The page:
We see all sorts of things in the garden from our sitting room window: rabbits, foxes, weasels, badgers and all manner of birds and insects.
Today we were given two special treats. First a green woodpecker spent some time on our small lawn, pecking with evident relish at something in the grass.
It was not possible to see what the bird found so tasty, but there were some light showers overnight, and this may have brought a few insects to the surface in these drought-stricken days.
The other treat was a small tortoiseshell butterfly (Aglais urticae) enjoying the nectar in a large flowered clematis.
Such highly engineered blossoms don not, generally, seem to be much visited by insects, but the butterfly returned repeatedly and, as far as I could see, visited no other flowers.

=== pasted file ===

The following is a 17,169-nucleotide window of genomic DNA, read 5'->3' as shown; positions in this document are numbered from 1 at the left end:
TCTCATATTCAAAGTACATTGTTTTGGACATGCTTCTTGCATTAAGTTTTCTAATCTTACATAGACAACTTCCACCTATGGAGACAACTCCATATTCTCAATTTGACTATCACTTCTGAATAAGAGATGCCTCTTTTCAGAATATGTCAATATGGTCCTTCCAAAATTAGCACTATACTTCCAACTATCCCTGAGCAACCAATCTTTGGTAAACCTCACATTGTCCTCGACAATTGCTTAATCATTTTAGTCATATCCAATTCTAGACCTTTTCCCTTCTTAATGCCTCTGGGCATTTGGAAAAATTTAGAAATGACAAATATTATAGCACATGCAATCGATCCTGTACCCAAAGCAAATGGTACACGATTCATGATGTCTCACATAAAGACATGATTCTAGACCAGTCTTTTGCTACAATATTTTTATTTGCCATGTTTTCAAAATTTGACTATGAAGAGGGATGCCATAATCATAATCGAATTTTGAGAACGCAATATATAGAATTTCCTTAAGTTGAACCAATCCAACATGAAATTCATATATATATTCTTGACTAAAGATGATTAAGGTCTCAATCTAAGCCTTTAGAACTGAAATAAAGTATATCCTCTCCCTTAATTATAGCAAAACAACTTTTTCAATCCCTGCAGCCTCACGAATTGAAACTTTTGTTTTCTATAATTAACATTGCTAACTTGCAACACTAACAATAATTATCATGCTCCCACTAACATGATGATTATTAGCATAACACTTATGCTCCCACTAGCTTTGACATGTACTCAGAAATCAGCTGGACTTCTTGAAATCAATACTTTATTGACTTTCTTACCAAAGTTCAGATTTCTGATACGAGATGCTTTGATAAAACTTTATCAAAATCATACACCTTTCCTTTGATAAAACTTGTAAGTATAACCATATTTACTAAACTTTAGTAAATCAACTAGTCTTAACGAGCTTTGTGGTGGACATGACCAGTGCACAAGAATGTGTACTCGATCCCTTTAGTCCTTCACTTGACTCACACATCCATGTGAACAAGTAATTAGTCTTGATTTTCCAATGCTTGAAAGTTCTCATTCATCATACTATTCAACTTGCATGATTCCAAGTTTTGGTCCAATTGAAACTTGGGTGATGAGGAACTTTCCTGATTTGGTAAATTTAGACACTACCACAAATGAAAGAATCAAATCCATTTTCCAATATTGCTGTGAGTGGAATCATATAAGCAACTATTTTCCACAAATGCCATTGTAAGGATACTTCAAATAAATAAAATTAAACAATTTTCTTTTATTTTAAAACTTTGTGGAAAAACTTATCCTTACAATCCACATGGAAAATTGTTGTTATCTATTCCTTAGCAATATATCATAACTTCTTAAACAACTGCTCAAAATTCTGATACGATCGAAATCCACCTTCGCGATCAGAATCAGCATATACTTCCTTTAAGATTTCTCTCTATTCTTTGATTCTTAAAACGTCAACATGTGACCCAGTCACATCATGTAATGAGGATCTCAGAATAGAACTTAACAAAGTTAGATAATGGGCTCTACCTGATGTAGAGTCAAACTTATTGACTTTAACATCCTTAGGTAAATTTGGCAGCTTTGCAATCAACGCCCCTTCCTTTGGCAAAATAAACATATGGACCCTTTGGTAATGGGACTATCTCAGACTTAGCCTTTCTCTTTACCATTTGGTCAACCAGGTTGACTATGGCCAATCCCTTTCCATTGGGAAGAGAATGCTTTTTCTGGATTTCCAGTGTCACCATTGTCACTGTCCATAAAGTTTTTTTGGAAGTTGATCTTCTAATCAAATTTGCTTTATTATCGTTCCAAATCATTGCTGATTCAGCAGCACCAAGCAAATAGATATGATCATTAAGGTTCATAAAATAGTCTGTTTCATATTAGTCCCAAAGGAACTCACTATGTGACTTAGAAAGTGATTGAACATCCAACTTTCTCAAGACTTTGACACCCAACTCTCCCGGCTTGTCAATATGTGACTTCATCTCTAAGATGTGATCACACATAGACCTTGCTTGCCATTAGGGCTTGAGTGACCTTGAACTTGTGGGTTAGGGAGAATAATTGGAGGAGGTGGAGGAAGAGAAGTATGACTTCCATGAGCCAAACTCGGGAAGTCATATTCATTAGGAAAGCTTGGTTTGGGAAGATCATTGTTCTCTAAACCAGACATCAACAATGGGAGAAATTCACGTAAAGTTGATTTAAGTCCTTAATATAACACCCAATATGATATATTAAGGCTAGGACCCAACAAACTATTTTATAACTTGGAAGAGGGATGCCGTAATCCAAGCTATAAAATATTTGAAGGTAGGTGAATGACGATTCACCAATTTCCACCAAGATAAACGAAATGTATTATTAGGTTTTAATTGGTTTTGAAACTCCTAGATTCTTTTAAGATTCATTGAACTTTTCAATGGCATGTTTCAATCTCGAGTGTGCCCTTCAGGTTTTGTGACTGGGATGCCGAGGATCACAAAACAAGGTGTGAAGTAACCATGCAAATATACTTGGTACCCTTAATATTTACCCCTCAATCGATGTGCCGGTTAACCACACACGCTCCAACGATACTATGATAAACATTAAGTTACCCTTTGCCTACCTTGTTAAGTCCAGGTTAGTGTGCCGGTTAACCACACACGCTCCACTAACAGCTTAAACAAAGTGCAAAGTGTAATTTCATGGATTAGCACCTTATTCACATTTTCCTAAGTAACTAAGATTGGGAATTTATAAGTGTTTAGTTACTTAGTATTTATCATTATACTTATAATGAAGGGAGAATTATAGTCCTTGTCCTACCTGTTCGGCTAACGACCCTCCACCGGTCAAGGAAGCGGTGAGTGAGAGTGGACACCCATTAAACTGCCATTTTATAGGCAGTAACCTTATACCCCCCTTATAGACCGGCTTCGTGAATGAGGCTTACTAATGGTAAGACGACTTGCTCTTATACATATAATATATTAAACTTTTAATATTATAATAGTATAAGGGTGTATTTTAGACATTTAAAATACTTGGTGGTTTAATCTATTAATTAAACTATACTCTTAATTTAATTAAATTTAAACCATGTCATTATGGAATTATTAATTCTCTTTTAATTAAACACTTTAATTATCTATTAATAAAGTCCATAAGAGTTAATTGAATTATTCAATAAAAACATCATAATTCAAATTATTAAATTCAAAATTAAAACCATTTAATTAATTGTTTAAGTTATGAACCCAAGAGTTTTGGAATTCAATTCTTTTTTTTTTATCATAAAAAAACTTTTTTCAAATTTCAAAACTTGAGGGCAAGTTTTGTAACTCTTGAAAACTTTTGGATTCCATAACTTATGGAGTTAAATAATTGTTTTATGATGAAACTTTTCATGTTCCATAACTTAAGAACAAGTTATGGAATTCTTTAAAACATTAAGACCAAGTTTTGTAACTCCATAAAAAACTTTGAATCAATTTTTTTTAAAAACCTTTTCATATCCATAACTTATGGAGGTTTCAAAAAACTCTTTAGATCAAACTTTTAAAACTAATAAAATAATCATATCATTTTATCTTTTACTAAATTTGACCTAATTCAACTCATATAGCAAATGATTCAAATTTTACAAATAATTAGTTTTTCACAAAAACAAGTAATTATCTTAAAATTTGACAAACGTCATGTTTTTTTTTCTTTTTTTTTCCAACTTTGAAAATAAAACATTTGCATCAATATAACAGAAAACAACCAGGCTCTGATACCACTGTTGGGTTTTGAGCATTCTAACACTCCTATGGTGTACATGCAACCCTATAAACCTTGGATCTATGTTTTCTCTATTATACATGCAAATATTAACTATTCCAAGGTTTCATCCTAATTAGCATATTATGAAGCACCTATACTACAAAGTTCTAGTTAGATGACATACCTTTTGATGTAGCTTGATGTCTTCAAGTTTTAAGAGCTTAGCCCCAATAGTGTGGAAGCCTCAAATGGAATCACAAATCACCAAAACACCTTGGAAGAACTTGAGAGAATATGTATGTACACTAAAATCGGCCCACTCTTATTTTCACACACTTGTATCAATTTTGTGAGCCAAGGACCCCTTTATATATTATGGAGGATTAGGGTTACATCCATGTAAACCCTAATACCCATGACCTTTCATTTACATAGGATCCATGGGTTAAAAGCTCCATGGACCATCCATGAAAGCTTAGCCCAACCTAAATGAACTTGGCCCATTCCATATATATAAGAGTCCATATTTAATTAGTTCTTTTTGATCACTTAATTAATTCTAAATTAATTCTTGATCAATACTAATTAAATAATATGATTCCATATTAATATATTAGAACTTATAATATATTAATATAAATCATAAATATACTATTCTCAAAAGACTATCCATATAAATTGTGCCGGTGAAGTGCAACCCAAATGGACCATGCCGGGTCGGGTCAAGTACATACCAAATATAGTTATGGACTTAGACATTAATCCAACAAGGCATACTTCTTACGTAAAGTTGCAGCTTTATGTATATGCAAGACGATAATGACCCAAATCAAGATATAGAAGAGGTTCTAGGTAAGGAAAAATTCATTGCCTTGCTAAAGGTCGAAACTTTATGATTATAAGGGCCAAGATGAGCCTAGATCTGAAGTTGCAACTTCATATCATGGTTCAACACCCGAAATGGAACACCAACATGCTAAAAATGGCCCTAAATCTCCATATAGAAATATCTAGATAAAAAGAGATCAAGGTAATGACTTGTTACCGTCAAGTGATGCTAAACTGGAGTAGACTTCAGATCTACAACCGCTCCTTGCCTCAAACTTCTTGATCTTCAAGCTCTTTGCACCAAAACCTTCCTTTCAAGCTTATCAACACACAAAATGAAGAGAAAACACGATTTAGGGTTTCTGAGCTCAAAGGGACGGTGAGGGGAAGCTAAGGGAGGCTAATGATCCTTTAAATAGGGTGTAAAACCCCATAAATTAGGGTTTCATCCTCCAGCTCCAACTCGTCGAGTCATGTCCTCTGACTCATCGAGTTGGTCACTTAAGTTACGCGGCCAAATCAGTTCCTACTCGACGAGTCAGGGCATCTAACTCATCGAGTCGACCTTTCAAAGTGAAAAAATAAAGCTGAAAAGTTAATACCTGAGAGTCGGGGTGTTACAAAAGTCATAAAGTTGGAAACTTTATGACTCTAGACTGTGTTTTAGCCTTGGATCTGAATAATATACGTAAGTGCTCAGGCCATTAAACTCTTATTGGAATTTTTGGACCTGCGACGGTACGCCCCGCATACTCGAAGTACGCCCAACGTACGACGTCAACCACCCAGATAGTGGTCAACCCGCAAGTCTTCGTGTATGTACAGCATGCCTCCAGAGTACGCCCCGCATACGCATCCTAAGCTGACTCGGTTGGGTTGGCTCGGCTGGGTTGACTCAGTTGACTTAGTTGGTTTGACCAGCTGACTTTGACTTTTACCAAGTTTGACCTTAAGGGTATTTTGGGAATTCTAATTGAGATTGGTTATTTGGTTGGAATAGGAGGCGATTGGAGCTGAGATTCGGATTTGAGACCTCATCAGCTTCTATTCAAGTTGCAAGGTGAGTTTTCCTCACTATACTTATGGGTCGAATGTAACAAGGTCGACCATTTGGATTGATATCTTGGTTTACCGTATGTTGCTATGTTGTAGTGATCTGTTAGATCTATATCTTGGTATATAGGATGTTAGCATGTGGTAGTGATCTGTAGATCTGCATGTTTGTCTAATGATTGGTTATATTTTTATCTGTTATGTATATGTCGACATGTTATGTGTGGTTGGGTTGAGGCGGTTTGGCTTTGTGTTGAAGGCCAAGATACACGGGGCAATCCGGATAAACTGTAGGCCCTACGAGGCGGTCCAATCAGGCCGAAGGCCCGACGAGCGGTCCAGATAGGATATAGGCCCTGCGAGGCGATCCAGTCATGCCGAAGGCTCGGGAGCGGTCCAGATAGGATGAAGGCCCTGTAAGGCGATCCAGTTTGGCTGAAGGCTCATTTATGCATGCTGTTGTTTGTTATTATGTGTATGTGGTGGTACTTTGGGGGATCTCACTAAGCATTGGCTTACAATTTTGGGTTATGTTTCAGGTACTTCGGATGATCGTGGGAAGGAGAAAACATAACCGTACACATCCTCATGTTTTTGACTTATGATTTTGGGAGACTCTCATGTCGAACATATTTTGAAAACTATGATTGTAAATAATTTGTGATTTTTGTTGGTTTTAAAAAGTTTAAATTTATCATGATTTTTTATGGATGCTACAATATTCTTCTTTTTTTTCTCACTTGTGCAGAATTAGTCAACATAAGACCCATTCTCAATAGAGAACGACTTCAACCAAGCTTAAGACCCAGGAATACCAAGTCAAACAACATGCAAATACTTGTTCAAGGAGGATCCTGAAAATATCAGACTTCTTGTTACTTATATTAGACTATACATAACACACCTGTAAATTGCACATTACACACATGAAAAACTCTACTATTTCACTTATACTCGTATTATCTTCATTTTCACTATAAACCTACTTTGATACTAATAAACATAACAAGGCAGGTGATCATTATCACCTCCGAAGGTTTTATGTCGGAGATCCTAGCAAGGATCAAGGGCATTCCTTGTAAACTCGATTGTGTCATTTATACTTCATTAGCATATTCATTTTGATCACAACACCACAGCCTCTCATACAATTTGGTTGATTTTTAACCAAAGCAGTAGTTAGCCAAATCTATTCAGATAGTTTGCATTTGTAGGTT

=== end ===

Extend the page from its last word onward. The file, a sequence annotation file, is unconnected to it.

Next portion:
The small tortoiseshell has suffered a massive decline in recent years and it is thought this is due to a parasitic tachinid fly called Sturmia bella, first recorded in Britain in the late 1990s. However, the butterfly seems to be making a comeback and several were seen in this area last year after a period of total absence. I wonder how it has managed to outwit the parasite, if that is what was causing the problem. perhaps like the holly blue and its parasitic wasp, the large number of caterpillars affected means that eventually the parasite almost runs out of hosts and becomes scarce, only to return in force as the abundance of the butterfly increases.